Huston’s books demand to be read in one sitting, and FALCON SEVEN is no exception. Not that you’ll notice. You’ll read the novel (especially the last 100 pages) so quickly that you’ll have scorch marks on your corneas. Huston doesn’t just straddle the territory where military, espionage, and legal thrillers meet: with FALCON SEVEN, he owns it.

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In the News

In the News

Navy SEALs Acquitted

Written by: James W. Huston Published: May 10, 2010

Ever since General George S. Patton got in trouble in 1944 for slapping a soldier who he didn’t believe was “shell shocked,” the United States has had trouble dealing with warriors on the front lines who don’t behave perfectly. And make no mistake, we require perfection.

However, imperfections arise, and we must decide how we are going to deal with them. In the middle of a conflict, how do we avoid being tied down with law after law, after law, after allegation and argument? This limits our ability, and willingness, to act. This is now recognized as Lawfare, the use of actual, perceived, alleged, or trumped-up violations of the laws of war.

The most recent example of Lawfare is the recent prosecution of three Navy SEALs for alleged prisoner abuse. Two went on trial last month in Iraq and were acquitted, and this week Petty Officer Second Class Matthew McCabe was put on trial at the Norfolk Naval Base, and like the other two, was acquitted of all charges—which boiled down to an alleged punch in the mouth to a captured terrorist (or detainee). The only witness who said it happened was the detainee himself, Amed Hashim Abed, the mastermind, allegedly, of the killing of the American contractors in Fallujah, after which their bodies were burned and hung from a bridge. The Navy petty officer who was to “corroborate” the story, Petty Officer Demartino, said the punch was to the gut. The two witnesses who “saw” the incident contradicted each other, which made for a weak case against Demartino.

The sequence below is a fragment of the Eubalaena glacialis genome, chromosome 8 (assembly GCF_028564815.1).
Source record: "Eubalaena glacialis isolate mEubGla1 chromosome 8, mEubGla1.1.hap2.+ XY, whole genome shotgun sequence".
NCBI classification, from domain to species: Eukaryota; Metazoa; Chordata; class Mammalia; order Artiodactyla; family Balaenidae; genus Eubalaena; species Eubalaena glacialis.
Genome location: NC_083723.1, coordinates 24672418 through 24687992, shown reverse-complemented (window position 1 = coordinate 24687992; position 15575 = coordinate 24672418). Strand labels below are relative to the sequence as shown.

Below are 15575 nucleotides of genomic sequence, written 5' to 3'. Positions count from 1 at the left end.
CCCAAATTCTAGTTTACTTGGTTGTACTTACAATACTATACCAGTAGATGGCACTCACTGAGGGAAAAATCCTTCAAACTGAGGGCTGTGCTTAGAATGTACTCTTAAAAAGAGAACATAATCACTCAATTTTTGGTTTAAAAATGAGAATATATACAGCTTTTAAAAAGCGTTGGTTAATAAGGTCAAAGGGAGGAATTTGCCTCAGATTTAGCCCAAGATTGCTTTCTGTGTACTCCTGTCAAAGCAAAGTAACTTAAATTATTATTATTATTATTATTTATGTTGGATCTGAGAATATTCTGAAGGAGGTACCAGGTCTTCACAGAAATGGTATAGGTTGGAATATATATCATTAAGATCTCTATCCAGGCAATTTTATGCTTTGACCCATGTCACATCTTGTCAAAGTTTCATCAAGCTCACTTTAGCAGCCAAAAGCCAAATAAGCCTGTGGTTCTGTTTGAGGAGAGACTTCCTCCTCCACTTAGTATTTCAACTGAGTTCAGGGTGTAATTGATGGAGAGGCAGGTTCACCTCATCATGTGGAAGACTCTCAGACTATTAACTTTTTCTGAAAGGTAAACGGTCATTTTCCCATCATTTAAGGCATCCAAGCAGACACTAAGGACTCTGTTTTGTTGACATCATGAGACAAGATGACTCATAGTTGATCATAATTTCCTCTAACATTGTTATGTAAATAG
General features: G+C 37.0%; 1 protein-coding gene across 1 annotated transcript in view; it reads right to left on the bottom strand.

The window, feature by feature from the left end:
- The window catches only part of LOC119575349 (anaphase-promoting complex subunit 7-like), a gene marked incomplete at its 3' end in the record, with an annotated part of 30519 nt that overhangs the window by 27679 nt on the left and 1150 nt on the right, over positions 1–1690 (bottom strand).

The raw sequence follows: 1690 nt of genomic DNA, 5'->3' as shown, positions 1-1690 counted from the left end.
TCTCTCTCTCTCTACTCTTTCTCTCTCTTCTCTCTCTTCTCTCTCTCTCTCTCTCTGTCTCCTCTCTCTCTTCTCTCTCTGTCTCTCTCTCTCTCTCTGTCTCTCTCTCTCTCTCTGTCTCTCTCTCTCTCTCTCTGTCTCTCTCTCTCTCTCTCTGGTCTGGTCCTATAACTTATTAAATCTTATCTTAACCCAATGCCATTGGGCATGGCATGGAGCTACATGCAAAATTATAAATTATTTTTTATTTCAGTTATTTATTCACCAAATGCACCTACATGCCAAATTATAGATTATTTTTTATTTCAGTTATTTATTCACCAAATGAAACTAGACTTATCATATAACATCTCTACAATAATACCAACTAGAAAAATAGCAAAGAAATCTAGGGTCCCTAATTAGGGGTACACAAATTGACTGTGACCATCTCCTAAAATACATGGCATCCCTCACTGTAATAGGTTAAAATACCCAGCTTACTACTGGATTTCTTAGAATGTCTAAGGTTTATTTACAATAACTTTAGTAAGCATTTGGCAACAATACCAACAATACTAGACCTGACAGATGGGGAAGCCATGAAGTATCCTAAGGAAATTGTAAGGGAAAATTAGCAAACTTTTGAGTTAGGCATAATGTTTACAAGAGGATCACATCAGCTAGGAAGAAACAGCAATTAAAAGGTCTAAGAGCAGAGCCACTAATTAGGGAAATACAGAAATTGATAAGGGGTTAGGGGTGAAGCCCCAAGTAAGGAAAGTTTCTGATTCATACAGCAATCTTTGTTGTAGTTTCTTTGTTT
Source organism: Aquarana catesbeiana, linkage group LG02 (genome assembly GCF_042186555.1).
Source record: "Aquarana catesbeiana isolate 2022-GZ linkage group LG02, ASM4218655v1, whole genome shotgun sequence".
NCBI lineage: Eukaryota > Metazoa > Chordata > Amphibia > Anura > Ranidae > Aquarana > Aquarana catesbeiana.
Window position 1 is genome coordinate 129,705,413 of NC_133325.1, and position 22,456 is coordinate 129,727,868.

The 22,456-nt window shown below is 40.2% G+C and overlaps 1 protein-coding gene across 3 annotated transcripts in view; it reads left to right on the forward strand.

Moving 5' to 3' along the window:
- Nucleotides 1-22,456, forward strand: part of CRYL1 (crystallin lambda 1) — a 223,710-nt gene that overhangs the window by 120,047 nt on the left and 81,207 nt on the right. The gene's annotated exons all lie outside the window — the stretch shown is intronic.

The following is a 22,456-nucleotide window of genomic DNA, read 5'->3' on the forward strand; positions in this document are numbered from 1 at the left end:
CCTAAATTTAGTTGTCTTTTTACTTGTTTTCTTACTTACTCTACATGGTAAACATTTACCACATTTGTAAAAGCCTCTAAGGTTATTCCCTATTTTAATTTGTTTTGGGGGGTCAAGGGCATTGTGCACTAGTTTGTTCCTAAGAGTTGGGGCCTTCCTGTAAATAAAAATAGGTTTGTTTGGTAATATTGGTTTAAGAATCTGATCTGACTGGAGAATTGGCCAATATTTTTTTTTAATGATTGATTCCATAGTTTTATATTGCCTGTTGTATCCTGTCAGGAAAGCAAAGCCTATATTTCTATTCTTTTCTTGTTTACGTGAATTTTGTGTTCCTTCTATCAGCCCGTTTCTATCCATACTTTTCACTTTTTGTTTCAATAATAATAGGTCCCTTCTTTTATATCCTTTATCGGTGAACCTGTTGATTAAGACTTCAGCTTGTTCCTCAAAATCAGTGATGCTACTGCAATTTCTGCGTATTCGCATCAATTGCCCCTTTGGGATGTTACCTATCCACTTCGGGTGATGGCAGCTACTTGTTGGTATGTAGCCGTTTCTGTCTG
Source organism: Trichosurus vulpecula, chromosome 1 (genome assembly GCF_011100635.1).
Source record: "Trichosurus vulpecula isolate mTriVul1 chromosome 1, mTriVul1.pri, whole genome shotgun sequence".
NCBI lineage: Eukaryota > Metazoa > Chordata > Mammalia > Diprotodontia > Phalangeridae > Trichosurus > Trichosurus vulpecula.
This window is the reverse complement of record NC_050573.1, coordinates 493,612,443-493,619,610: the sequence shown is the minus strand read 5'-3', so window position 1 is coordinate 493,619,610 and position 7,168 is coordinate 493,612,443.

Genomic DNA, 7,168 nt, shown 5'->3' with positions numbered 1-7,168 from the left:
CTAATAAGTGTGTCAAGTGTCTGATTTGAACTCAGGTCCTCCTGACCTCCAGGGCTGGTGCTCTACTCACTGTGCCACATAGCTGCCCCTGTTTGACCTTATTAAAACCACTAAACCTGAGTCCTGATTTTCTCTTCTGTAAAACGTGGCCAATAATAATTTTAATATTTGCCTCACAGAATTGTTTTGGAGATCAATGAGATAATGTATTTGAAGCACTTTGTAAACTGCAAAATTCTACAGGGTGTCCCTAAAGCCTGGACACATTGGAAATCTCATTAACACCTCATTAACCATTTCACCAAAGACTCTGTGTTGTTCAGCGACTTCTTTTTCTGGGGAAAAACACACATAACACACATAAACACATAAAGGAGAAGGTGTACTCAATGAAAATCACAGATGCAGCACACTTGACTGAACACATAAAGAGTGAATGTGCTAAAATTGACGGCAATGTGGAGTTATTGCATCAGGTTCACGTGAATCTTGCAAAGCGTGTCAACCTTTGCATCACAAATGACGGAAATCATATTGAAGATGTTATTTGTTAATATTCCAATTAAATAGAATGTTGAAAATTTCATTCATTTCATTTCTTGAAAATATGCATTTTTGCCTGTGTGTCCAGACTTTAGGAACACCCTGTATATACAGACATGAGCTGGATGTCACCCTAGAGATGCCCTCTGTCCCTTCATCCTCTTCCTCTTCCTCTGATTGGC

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First Day

Written by: James W. Huston Published: May 10, 2010

Welcome to the site. I became acutely aware that the old site was static, and didn’t allow me to interact with readers as I’d like to. When answering the letters and e-mails sent by readers in the past, I’ve run across some of the same questions, and started thinking that a blog, with its open interaction, might be a better way to connect with readers, and share questions and answers. Sometimes I do get a little behind in my replies—work, family writing, you know the story—but I promise I’ll do my best to stay on top of your questions and comments.

I’d also like to use the blog to take you behind the scenes. I’m often asked, as one example, how I came up with certain ideas—and if certain plots could exist in the real world. Everywhere I look, there are ideas being presented, often inspired by real-time events. This blog will discuss some of those events, how they’ve inspired or related to my books, and help put the events into context, exploring the key points I hope everyone will consider.

So come back and let me know what you think. Most importantly for today though, my new novel, Falcon Seven will be released in bookstores on Tuesday, May 11th. I hope you’ll check it out—and let me know what you think.

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The Blood Flag

The Blood Flag

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Falcon Seven

Falcon Seven